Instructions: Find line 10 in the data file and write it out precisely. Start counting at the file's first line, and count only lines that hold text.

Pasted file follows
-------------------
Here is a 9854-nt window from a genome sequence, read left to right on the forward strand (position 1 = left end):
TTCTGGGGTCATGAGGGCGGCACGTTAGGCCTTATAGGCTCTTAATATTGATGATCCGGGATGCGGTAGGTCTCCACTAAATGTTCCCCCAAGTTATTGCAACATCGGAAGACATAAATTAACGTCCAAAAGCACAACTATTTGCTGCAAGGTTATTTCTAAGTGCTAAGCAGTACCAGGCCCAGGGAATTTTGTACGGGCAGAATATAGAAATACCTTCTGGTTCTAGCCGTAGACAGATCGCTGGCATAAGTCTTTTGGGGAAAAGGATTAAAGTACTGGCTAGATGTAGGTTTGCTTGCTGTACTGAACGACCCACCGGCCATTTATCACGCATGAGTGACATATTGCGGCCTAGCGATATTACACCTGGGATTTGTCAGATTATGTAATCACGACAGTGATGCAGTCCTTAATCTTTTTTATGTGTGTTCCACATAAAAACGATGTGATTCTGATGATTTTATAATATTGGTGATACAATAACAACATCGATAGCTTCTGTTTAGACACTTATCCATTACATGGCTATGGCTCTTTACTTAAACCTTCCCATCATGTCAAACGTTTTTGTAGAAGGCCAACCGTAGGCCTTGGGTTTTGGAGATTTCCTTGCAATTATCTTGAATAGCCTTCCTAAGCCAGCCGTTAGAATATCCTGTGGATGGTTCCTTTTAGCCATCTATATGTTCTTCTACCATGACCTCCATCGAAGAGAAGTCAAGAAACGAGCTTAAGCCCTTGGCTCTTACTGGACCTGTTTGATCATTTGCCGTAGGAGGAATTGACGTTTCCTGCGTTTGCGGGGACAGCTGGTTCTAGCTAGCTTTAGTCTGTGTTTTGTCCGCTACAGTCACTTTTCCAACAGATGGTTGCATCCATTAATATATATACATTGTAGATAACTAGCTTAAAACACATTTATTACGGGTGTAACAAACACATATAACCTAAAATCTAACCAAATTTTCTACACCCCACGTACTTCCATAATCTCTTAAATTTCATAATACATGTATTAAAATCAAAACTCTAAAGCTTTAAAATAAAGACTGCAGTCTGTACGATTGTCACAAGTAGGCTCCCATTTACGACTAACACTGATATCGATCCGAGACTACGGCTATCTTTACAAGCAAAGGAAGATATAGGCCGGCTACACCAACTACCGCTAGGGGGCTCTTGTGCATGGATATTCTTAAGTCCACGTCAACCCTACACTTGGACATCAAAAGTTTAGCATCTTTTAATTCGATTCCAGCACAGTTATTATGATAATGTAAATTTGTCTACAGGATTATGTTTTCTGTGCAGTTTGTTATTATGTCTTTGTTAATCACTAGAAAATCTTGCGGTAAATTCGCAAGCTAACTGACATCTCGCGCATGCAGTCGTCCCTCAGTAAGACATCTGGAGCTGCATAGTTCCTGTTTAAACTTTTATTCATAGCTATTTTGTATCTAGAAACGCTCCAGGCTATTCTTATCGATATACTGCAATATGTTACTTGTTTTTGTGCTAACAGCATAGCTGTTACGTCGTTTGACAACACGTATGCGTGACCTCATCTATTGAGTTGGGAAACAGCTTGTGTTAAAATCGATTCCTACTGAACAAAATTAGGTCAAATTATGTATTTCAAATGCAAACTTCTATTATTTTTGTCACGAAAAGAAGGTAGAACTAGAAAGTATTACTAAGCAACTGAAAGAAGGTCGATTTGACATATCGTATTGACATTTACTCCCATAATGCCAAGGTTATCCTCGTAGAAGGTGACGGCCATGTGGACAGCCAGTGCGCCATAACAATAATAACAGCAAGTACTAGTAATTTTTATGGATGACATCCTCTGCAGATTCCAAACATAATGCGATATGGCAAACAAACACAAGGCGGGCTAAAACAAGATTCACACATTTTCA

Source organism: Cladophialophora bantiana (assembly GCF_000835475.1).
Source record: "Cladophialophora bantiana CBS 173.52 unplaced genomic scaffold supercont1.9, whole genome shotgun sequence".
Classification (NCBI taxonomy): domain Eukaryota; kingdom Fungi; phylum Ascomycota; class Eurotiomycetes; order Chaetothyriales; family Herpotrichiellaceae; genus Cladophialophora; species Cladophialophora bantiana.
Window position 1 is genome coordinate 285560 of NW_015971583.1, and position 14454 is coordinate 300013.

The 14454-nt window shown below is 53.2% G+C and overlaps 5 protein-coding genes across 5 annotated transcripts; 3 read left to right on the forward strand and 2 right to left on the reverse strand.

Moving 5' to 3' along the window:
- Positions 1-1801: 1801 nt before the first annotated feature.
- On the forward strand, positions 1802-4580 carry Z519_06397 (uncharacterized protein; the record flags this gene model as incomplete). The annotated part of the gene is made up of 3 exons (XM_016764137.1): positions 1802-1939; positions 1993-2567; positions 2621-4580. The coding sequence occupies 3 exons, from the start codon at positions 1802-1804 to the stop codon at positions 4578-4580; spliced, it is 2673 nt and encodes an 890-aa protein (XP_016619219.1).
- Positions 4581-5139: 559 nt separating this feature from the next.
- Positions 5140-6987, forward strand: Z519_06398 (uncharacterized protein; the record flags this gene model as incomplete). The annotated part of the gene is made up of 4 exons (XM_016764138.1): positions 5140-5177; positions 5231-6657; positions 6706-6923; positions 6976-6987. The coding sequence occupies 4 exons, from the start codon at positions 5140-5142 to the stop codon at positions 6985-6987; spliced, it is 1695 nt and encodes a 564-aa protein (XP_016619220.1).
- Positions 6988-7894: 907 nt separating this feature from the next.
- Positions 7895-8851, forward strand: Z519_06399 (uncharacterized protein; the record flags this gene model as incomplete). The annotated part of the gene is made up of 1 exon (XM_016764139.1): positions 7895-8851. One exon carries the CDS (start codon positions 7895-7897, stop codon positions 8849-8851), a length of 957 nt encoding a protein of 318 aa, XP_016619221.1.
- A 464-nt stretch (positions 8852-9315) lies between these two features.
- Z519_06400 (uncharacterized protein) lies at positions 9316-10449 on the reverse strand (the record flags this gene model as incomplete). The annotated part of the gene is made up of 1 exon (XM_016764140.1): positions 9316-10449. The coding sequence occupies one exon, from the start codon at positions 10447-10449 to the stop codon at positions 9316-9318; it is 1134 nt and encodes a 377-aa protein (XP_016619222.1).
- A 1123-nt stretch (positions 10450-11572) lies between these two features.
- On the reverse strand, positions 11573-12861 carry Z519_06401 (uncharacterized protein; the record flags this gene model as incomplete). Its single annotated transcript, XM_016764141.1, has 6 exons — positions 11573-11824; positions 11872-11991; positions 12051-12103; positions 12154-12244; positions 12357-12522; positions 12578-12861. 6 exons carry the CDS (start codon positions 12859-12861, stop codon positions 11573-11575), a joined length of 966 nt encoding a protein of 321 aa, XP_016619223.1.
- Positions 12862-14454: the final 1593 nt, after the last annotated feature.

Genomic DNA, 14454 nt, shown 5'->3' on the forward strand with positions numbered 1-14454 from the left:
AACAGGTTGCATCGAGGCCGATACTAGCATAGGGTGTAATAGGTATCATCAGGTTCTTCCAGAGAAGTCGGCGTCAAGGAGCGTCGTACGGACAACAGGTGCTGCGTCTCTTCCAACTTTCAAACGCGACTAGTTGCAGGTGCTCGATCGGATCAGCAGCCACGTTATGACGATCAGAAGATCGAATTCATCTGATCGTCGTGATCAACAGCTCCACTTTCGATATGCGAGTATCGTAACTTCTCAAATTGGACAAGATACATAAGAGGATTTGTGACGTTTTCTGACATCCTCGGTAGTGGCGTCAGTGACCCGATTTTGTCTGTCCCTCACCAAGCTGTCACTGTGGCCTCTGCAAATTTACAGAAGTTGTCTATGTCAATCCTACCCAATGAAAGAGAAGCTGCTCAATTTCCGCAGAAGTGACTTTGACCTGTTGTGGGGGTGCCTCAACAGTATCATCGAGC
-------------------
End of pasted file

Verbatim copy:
- On the forward strand, positions 1802-4580 carry Z519_06397 (uncharacterized protein; the record flags this gene model as incomplete). The annotated part of the gene is made up of 3 exons (XM_016764137.1): positions 1802-1939; positions 1993-2567; positions 2621-4580. The coding sequence occupies 3 exons, from the start codon at positions 1802-1804 to the stop codon at positions 4578-4580; spliced, it is 2673 nt and encodes an 890-aa protein (XP_016619219.1).